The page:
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Wednesday, February 16, 2011

Even the rain (También la lluvia) by Icíar Bollaín, 2010 (NR)

with Luis Tosar, Gael García Bernal, Juan Carlos Aduviri, Karra Elejalde, Raúl Arévalo , Carlos Santos, Cassandra Ciangherotti, Milena Soliz, Vicente Romero, Dani Currás, Pau Cólera, Sonia Ovando, Luis Bredow

In February and March of 2000, protests broke out daily in Cochabamba, Bolivia in response to the government’s decision to privatize the water company. The cost of water went up by up by three hundred per cent.

Filmmaker Sebastian (Gael García Bernal) arrives in Cochabamba accompanied by a cast and crew ready to make a film about Colombus’s first voyage to the New World and the subsequent subjugation of the indigenous population. Sebastian wants to focus on the experience of Bartolome de las Casas and Antonio de Montesinos, who was so distraught over the treatment of the natives that he dedicated the rest of his life to their cause. His producer Costa (Luis Tosar) has chosen Bolivia, the poorest country in South America, because it makes sense economically. Extras are willing to work long hours for just two dollars a day. Sebastian casts local man Daniel (Juan Carlos Aduviri) in the role of Hatuey, the Taino chief who led a rebellion against the Spaniards. Daniel is also one of the leaders in the demonstrations against the water hikes.

The movie is a great awakening of how much our present is connected to a past that somehow hasn't changed much, but gives a sense of hope while the local population tries and unifies against an obvious inequality. It is also a beautifully human movie and from what I heard during the interview today, the Bolivian actors are also actors of the water war. This movie is full of emotion and greatly interpreted, to make the audience question their ethics with sometimes irony, sometimes a true look at reality.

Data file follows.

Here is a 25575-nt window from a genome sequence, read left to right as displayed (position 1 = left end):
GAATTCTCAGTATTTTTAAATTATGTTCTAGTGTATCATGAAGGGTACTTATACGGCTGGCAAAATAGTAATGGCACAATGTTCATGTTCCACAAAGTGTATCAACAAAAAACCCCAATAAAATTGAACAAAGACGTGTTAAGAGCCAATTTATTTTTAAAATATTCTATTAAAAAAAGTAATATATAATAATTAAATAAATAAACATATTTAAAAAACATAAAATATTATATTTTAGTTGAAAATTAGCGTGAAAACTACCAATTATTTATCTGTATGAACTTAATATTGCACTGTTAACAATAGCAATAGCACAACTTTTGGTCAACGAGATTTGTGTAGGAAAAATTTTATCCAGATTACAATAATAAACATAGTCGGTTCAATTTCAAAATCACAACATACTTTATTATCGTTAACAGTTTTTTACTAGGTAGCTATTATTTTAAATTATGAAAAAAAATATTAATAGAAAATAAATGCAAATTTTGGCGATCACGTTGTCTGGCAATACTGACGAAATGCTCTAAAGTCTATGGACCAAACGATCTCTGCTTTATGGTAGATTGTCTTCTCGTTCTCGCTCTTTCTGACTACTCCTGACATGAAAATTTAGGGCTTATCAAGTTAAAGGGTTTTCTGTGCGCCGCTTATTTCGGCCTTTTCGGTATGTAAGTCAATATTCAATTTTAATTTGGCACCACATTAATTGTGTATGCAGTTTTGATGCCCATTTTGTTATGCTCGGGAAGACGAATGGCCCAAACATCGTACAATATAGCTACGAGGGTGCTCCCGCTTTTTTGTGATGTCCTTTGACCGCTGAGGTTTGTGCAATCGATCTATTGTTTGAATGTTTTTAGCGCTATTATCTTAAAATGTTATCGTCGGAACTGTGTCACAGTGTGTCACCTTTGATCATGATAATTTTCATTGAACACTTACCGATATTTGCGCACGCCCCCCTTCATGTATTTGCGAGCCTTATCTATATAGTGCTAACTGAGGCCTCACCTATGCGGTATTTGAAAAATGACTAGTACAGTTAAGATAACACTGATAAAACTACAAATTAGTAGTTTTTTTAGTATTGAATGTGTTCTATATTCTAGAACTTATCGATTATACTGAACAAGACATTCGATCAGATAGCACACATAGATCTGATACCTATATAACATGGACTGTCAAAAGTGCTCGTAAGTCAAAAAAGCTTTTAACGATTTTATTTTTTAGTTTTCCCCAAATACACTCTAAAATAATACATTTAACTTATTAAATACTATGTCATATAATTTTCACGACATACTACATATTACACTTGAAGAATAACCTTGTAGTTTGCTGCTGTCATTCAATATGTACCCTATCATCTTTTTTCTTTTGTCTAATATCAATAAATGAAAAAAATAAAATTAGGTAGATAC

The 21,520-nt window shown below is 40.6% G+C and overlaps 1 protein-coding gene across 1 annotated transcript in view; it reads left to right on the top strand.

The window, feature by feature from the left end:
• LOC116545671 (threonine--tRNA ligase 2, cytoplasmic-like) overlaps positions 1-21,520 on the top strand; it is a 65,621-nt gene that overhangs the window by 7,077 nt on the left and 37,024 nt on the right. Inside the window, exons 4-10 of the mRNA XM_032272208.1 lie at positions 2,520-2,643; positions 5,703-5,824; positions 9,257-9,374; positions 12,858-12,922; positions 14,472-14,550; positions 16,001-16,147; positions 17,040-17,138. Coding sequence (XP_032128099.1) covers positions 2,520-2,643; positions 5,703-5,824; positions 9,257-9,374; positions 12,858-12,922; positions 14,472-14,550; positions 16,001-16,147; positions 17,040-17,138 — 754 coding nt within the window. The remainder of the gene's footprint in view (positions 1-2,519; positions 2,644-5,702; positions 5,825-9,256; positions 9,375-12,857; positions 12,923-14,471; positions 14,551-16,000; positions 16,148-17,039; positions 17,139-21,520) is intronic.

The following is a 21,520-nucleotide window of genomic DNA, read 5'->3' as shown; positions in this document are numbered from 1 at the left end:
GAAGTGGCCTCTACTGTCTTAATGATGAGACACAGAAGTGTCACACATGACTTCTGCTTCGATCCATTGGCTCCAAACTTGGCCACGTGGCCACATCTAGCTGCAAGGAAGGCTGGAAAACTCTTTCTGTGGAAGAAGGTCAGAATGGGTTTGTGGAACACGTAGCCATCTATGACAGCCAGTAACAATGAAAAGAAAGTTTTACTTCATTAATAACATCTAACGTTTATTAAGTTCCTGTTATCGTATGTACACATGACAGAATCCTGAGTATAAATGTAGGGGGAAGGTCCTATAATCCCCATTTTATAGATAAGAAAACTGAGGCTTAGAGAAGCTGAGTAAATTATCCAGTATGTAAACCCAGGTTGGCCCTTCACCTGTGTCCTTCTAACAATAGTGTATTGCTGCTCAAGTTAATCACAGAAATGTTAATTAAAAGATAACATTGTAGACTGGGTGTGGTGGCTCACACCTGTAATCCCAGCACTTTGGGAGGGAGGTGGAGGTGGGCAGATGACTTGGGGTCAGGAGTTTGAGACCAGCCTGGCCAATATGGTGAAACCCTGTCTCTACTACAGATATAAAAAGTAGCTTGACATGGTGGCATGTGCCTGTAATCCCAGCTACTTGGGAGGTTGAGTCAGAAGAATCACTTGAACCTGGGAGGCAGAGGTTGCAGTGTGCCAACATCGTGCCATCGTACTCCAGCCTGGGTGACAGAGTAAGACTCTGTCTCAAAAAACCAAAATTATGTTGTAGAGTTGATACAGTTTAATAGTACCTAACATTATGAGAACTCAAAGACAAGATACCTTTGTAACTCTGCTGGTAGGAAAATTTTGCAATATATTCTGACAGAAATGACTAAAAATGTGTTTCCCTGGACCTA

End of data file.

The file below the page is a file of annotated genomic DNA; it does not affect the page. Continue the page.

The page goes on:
Watch Trailer:

The Informant! by Steven Soderbergh, 2009

with Matt Damon, Scott Bakula, Joel McHale and Melanie Lynskey.

The U.S. government decides to go after an agri-business giant with a price-fixing accusation, based on the evidence submitted by their star witness, vice president turned informant Mark Whitacre.

Maybe it was a matter of catching the sense of humor, but the movie didn't get enough of my attention and felt like an over again trick. The costumes and set design are an interesting aspect of the movie, I guess, of the early nineties.